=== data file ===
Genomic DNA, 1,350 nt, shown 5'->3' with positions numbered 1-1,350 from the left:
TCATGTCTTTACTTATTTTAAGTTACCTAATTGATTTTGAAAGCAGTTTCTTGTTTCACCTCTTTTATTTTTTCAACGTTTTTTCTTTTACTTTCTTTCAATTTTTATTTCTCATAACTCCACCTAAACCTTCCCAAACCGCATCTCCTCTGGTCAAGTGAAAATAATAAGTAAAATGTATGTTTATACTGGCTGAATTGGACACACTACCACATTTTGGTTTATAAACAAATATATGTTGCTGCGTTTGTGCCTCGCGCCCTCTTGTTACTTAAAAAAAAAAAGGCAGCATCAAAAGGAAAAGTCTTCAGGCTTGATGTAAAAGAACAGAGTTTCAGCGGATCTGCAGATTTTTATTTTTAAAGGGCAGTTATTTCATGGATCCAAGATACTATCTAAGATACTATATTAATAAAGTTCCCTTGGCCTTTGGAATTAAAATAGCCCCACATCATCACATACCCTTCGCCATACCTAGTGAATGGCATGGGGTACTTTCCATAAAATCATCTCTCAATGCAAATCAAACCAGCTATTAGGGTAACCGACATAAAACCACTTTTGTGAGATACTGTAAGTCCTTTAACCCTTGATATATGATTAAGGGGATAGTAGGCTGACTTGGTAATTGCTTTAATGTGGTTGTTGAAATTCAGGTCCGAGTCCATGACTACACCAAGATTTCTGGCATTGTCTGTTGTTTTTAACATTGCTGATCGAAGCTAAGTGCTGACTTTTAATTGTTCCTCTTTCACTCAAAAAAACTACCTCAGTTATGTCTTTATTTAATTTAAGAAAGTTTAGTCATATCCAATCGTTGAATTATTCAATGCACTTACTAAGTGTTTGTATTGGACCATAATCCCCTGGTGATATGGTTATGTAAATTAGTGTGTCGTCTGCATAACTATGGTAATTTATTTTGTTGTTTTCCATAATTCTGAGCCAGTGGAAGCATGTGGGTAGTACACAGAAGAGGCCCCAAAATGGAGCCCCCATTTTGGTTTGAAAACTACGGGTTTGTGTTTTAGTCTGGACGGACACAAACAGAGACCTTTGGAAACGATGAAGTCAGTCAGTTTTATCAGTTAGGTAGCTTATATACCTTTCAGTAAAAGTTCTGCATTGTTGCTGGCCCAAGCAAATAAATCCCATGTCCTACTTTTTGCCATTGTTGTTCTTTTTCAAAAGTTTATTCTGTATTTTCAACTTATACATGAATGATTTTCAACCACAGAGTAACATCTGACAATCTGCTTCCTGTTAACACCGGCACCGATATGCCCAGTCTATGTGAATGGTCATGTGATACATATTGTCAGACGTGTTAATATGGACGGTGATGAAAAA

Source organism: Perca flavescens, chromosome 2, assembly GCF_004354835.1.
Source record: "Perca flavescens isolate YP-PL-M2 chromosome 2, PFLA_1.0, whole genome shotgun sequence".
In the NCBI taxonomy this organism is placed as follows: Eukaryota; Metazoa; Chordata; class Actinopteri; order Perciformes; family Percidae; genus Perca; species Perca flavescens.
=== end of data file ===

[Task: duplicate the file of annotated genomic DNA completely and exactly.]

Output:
Genomic DNA, 1,350 nt, shown 5'->3' with positions numbered 1-1,350 from the left:
TCATGTCTTTACTTATTTTAAGTTACCTAATTGATTTTGAAAGCAGTTTCTTGTTTCACCTCTTTTATTTTTTCAACGTTTTTTCTTTTACTTTCTTTCAATTTTTATTTCTCATAACTCCACCTAAACCTTCCCAAACCGCATCTCCTCTGGTCAAGTGAAAATAATAAGTAAAATGTATGTTTATACTGGCTGAATTGGACACACTACCACATTTTGGTTTATAAACAAATATATGTTGCTGCGTTTGTGCCTCGCGCCCTCTTGTTACTTAAAAAAAAAAAGGCAGCATCAAAAGGAAAAGTCTTCAGGCTTGATGTAAAAGAACAGAGTTTCAGCGGATCTGCAGATTTTTATTTTTAAAGGGCAGTTATTTCATGGATCCAAGATACTATCTAAGATACTATATTAATAAAGTTCCCTTGGCCTTTGGAATTAAAATAGCCCCACATCATCACATACCCTTCGCCATACCTAGTGAATGGCATGGGGTACTTTCCATAAAATCATCTCTCAATGCAAATCAAACCAGCTATTAGGGTAACCGACATAAAACCACTTTTGTGAGATACTGTAAGTCCTTTAACCCTTGATATATGATTAAGGGGATAGTAGGCTGACTTGGTAATTGCTTTAATGTGGTTGTTGAAATTCAGGTCCGAGTCCATGACTACACCAAGATTTCTGGCATTGTCTGTTGTTTTTAACATTGCTGATCGAAGCTAAGTGCTGACTTTTAATTGTTCCTCTTTCACTCAAAAAAACTACCTCAGTTATGTCTTTATTTAATTTAAGAAAGTTTAGTCATATCCAATCGTTGAATTATTCAATGCACTTACTAAGTGTTTGTATTGGACCATAATCCCCTGGTGATATGGTTATGTAAATTAGTGTGTCGTCTGCATAACTATGGTAATTTATTTTGTTGTTTTCCATAATTCTGAGCCAGTGGAAGCATGTGGGTAGTACACAGAAGAGGCCCCAAAATGGAGCCCCCATTTTGGTTTGAAAACTACGGGTTTGTGTTTTAGTCTGGACGGACACAAACAGAGACCTTTGGAAACGATGAAGTCAGTCAGTTTTATCAGTTAGGTAGCTTATATACCTTTCAGTAAAAGTTCTGCATTGTTGCTGGCCCAAGCAAATAAATCCCATGTCCTACTTTTTGCCATTGTTGTTCTTTTTCAAAAGTTTATTCTGTATTTTCAACTTATACATGAATGATTTTCAACCACAGAGTAACATCTGACAATCTGCTTCCTGTTAACACCGGCACCGATATGCCCAGTCTATGTGAATGGTCATGTGATACATATTGTCAGACGTGTTAATATGGACGGTGATGAAAAA

Source organism: Perca flavescens, chromosome 2, assembly GCF_004354835.1.
Source record: "Perca flavescens isolate YP-PL-M2 chromosome 2, PFLA_1.0, whole genome shotgun sequence".
In the NCBI taxonomy this organism is placed as follows: Eukaryota; Metazoa; Chordata; class Actinopteri; order Perciformes; family Percidae; genus Perca; species Perca flavescens.